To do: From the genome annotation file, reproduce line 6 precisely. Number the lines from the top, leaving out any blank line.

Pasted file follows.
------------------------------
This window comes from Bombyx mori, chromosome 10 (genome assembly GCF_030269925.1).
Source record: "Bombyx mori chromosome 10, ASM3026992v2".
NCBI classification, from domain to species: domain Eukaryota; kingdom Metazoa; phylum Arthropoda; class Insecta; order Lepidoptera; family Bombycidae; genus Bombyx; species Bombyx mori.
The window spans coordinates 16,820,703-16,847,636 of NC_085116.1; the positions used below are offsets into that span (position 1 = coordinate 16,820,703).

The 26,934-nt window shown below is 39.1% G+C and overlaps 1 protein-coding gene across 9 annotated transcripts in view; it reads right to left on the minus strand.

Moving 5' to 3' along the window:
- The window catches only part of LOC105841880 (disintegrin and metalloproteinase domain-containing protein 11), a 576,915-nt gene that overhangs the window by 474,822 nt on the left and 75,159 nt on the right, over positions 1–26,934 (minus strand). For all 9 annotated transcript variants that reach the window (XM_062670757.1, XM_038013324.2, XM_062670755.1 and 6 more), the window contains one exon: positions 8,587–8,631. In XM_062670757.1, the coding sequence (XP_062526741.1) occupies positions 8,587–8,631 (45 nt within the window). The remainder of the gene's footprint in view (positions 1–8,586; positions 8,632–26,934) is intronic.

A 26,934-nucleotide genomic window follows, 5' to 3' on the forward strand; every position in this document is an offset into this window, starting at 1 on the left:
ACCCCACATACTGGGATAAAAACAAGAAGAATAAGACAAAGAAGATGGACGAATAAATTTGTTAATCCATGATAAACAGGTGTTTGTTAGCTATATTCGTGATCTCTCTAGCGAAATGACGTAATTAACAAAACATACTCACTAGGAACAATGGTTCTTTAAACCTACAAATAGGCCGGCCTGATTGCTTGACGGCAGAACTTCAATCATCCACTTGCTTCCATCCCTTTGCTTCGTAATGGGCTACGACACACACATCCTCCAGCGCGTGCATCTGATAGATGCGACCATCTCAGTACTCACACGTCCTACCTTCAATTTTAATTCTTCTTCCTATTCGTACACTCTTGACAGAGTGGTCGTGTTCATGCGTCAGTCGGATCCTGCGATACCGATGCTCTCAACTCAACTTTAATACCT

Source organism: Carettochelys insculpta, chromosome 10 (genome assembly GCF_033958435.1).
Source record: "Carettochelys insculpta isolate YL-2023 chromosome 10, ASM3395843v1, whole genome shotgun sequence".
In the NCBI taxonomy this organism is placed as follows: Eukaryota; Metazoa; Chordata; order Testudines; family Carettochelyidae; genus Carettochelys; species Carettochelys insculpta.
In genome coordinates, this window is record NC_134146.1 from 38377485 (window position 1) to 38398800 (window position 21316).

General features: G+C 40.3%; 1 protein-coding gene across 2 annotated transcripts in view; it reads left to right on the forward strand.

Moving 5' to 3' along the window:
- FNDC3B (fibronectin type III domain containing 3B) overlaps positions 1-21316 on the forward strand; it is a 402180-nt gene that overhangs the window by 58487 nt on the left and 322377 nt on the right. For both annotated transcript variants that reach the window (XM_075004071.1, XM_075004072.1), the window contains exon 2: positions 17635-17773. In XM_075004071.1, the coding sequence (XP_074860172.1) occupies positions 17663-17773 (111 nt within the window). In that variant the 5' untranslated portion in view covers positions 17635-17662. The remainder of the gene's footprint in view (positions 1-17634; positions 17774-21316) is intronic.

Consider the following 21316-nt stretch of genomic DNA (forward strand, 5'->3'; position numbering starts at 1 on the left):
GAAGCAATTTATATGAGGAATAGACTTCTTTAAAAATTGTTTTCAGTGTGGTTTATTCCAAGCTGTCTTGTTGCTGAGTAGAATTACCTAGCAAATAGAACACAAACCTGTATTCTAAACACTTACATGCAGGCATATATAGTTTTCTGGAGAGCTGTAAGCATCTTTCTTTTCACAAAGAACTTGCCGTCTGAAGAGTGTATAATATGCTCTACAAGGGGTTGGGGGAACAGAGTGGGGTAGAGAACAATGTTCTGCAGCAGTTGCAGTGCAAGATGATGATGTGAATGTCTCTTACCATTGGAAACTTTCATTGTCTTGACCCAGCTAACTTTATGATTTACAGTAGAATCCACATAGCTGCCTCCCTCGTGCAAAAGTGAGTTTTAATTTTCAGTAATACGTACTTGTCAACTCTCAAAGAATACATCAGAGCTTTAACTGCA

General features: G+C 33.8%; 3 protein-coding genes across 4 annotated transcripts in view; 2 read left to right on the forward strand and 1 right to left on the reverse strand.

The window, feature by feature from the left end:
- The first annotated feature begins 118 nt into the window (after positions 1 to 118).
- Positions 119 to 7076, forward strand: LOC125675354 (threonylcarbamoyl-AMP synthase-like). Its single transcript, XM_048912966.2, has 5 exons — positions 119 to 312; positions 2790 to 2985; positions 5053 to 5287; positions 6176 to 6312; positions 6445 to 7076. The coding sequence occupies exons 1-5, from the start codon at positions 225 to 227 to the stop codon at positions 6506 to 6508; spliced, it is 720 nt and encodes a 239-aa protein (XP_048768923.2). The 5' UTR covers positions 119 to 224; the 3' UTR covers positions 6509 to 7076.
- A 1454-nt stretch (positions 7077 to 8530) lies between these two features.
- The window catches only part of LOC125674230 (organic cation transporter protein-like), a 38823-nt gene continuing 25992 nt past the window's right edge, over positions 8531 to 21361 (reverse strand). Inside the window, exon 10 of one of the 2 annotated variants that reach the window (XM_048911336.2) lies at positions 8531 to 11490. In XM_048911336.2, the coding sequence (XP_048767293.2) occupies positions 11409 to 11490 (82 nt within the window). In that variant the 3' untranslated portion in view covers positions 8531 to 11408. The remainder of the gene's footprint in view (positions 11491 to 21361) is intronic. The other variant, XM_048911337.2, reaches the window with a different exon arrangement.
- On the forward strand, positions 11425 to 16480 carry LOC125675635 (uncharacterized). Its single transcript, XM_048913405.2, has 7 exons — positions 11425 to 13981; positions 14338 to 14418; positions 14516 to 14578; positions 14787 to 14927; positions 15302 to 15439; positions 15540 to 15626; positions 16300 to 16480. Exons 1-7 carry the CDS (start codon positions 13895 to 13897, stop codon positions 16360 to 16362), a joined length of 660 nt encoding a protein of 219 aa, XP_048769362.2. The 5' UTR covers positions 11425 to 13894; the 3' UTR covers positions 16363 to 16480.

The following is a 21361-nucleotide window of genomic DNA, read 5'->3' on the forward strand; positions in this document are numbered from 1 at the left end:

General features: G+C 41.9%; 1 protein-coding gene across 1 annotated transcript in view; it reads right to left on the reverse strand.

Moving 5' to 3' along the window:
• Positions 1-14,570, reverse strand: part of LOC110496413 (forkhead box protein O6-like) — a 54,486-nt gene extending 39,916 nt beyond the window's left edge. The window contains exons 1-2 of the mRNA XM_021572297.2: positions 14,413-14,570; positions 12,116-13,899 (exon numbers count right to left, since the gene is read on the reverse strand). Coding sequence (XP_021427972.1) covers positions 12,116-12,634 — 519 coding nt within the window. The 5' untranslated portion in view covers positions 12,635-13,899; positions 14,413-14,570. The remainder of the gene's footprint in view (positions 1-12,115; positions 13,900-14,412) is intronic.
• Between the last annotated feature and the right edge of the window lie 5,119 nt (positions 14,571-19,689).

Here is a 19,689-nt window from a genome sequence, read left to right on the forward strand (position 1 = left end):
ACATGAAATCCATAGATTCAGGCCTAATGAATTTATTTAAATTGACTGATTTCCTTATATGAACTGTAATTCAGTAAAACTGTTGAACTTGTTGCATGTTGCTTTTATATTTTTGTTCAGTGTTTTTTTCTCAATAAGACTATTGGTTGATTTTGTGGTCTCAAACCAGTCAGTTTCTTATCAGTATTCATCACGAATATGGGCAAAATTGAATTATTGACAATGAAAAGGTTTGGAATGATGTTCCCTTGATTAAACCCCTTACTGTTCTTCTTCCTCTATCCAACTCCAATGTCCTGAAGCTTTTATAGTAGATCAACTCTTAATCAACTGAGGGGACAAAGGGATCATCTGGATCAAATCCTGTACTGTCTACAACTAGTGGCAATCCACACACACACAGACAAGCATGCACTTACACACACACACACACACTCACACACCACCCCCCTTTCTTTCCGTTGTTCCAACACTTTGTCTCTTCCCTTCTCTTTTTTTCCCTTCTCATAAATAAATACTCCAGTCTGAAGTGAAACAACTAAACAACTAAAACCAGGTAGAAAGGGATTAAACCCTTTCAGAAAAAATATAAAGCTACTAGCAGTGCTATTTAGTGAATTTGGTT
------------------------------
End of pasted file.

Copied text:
Moving 5' to 3' along the window: